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Thread: Cloth vs Disposable Nappies

  1. #1

    Cloth vs Disposable Nappies


    I was wondering which might be the best option to use, disposable or cloth nappies? I have an 11 day old baby boy and I have been getting quite a large variety of advice about nappies and I would like to know which you would recommend for my wonderful baby boy.

    Also, after being released from the hospital on his 7th day of life, he was brought back to me with a slight nappy rash. Which do you mums think would be best to avoid nappy rashes? How often should I use rash creams?

  2. #2
    Dear Martine,

    I would not say that one is better out of cloth and disposable nappies but there are certainly advantages and disadvantages of each.

    Real nappies are more environmentally friendly, especially if you do not use a tumble dryer. However, they require more work then disposables with managing the washing load. Real nappies also need to be changed more frequently then disposables. Disposables contain a gel that expands and absorbs urine. Some people don't like disposables for this reason; because they are not natural.

    Cost is another issue. Real nappies are cheaper in the long run although you do need to pay more in one go upfront. They are even cheaper if you are planning on using them on more than one child.

    Some families use both. A particularly popular option, when using both types of nappies, is to use a disposable at night-time as these do tend to cause less leaks.

    Do I gather from your post that your son was in hospital without you? If so, I'm sorry to hear this; it must have been a very difficult time for you. Was this because he had to stay in a special care baby unit? Have you been able to breastfeed? Please do just ask if you need any help or support with breastfeeding as we love to support al new families with this because breastmilk provides such a good start in life for babies.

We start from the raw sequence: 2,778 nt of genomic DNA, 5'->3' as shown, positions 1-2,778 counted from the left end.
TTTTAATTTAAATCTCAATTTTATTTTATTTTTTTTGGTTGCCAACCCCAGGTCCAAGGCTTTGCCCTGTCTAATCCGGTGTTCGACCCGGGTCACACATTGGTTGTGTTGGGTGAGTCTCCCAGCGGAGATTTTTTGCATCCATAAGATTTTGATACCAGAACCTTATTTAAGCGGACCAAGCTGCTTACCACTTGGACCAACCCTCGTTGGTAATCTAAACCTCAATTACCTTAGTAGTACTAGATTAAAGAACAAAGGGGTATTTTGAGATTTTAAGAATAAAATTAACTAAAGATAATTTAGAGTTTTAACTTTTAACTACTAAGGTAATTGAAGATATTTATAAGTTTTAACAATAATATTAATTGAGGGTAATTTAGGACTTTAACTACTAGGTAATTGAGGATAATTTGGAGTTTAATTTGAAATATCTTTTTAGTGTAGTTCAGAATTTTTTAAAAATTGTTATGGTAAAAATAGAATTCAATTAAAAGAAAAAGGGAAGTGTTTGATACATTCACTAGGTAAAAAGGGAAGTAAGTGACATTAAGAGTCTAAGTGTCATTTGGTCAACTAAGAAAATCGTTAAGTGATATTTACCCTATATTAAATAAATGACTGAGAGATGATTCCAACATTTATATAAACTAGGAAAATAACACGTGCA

If you are breastfeeding, you can actually express a little breastmilk (do you know how to do this? - please just ask if not) and put a few drops on the nappy rash. Breastmilk works wonders for so many baby ailments.

    Other ways to avoid nappy rashs include giving your baby some nappy free time each day. For example, he could have around 30 minutes a day when he is laying on a thick towel and letting some fresh air get to his bottom. A nappy rash occurs when poo and urine interact so it is important to change your baby's nappy often enough. You can use warm water and cotton wool to clean your baby's bottom (this is better than wipes) and make sure his bottom is completely dry before putting a new nappy on him.

    Whilst he has a nappy rash you may also use a barrier cream that contains Zinc Oxide in order to stop urine getting to this area and to help it to stay dry. You don't need to put much on and can put it on a few times a day.

    Congratulations again - you sound like you are doing really well.
    Warm wishes,

  3. #3
    New Member

    Join Date
    Oct 2013
    I better use cloth nappies if you're at home, but when you're outside the house disposable is recommended. Too much using of disposable nappies can start rashes on the skin of your baby especially if he's too young like 11 days...